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New R/V Petrel discovery! Battleship IJN HIEI . . The first IJN battleship to be sunk during WWII on November 14, 1942 has been found by R/V Petrel. HIEI was crippled by a shell from the USS San Francisco on the 13th which disabled the steering gear. For the next 24 hours it was attacked by multiple sorties of torpedo, dive and B-17 bombers. Hiei sank sometime in the evening with a loss of 188 of her crew. HIEI now lies upside down in 900 plus meters of water Northwest of Savo Island. . . Photo 1: 127 mm (5”) gun in the debris field. . Photo 2: Portholes in the hull. . Photo 3: Outer port propeller and shaft that has slid out all the way to the cutlass bearing. . Photo 4: Damage from the battle as well as degaussing wire and a porthole. . Photo 5: Found in the debris field about 500 meters away from the ship. Possible base for one of the rangefinders. . Photo 6: Expedition leader Robert Kraft reviewing sonar data of HIEI. . Photo 7: A crate of 25mm anti-aircraft on laying on the capsized hull. . Photo 8: View looking forward at both rudders over to starboard which matches the historical account. . Photo 9: Another 127 mm (5”) gun in the debris field. . . Follow us on Facebook for more images of IJN HIEI and other R/V Petrel projects. . . #rvpetrel #marine #ocean #picoftheday #searesearch #researchvessel #rov #auv #shipwreck #offshore #marinetechnology #autonomousvehicle #autonomous #robot #underwaterrobot #marineoperations #robotics #teampetrel #shiplife #paulallen #vulcan #solomonislands #ironbottomsound #savoisland #battleofsavoisland #ijnhiei #ijn #wwiihistory #wwii

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IJN Musashi

Sunk: October 24, 1944   |  Found: March 2, 2015|  Depth:  3280 ft.

Japanese battleship Musashi leaving Brunei in 1944 for the Battle of Leyte Gulf. | Tobei Shiraishi / Public Domain

USS Lexington

Sunk: May 8, 1942  |  Found: March 4, 2018|  Depth:  6637 ft.


Commercial tugboats assist the U.S. Navy aircraft carrier USS Lexington (CV-2) during her transit from the Fore River Shipyard in Quincy, Massachusetts (USA), to the Boston Navy Yard for her final drydocking before her shakedown cruise. Lexington had been commissioned on 14 December 1927. | U.S. Navy Photo / Public Domain

HMS Hood

Sunk: May 24, 1941  |  Found: September, 2012 |  Depth:  9186 ft.

Partial restoration (spots removed, but no levels adjustment) of a 1924 photo by Allan C. Green of HMS Hood (pennant number 51), the last battlecruiser built for the Royal Navy. For other versions, see below. | Allan C. Green / Public Domain

IT Artigliere

Sunk: October 13, 1940|  Found: March 2017 |  Depth:  12,139 ft.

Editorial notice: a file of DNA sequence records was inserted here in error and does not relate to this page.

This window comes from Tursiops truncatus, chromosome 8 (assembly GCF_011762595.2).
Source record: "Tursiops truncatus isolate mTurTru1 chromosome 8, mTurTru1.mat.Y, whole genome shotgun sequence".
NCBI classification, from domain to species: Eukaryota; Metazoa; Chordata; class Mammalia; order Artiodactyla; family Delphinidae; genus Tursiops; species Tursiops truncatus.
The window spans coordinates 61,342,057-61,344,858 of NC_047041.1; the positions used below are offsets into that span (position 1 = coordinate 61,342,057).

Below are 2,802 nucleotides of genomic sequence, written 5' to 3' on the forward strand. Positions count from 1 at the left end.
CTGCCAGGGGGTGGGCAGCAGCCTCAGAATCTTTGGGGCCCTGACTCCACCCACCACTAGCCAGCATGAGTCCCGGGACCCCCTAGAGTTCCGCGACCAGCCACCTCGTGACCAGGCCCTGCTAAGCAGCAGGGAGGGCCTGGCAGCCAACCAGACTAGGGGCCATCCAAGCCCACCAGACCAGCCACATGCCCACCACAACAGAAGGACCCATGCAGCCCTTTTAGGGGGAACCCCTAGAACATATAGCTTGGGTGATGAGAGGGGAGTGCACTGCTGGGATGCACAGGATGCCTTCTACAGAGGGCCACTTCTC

Starboard side view of the Italian destroyer Artigliere, stopped, abandoned and on fire forward after the Battle of Cape Passero. | Australian Armed Forces / Public Domain

USS Juneau

Sunk: November 13, 1942   |  Found: March 17, 2018 |  Depth:  13,780 ft.

In New York Harbor, 11 February 1942. Photograph from the Bureau of Ships Collection in the U.S. National Archives. | Public Domain

USS Indianapolis (CA-35)

Sunk: July 30, 1945 |  Found: August 19, 2017|  Depth:  17,060 ft.

The U.S. Navy heavy cruiser USS Indianapolis (CA-35) underway at sea on 27 September 1939. | U.S. Navy / Public Domain

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A photo of a 5 inch gun from the ROV exploration of the wreck of the USS Indianapolis at a depth of 5500m (18,000 ft) . . . The crew of the R/V Petrel found the wreck of the Portland Class heavy cruiser USS Indianapolis on Aug. 19 2017 using a Hydroid Remus 6000 AUV equipped with an @edgetech_marine sidescan sonar. . Commissioned in November 1932, the USS Indianapolis (CA-35) was a 9,800-ton Portland Class heavy cruiser that operated in the Atlantic and Pacific during the peacetime years. During World War II, the Indianapolis served with honor from Pearl Harbor earning 10 battle stars and frequently operated as the flagship of the Fifth Fleet. . The loss of USS Indianapolis (CA-35) was a tragic moment following the completion of a secret mission, which contributed to the end of World War II. After a successful high-speed run delivering crucial components of the first operational atomic bomb, “Little Boy” from California to a naval base on the Pacific island of Tinian. The cruiser was en route from Guam to Leyte when she was torpedoed by Japanese submarine I-58 in the early hours of July 30, 1945. . The U.S. Navy cruiser tragically sank within an hour. Due to communications and other errors, her loss went unnoticed until a passing aircraft spotted survivors several days later. Approximately 800 of the ship’s 1,196 sailors and Marines survived the initial strikes and sinking, but after 4 to 5 harrowing days and nights drifting at sea, only 316 men survived. The Indianapolis remains to be the most tragic maritime disasters in U.S. naval history. . Read more at https://www.paulallen.com/uss-indianapolis-history-and-discovery-materials/#E7Ge5QS6dWSIh3WB.99 . . #rvpetrel #marine #ocean #picoftheday #oceaneducation #blueplanet #marineconservation #KnowYourOcean #searesearch #researchvessel #oceanscience #rov #auv #shipwreck #offshore #marinetechnology #autonomousvehicle #autonomous #robot #underwaterrobot #marineoperations #ship #ussindianapolis #worldwar2 #ww2 #usnavy

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USS Hornet (CV-8)

Sunk: October 27, 1942   |  Found: January 2019 |  Depth:  17,716 ft.

The U.S. Navy aircraft carrier USS Hornet (CV-8) underway in Hampton Roads, Virginia (USA), on 27 October 1941. | U.S. Navy Photo / Public Domain

We’ve also included CBS This Morning’s coverage of R/V Petrel. You can see it in action below.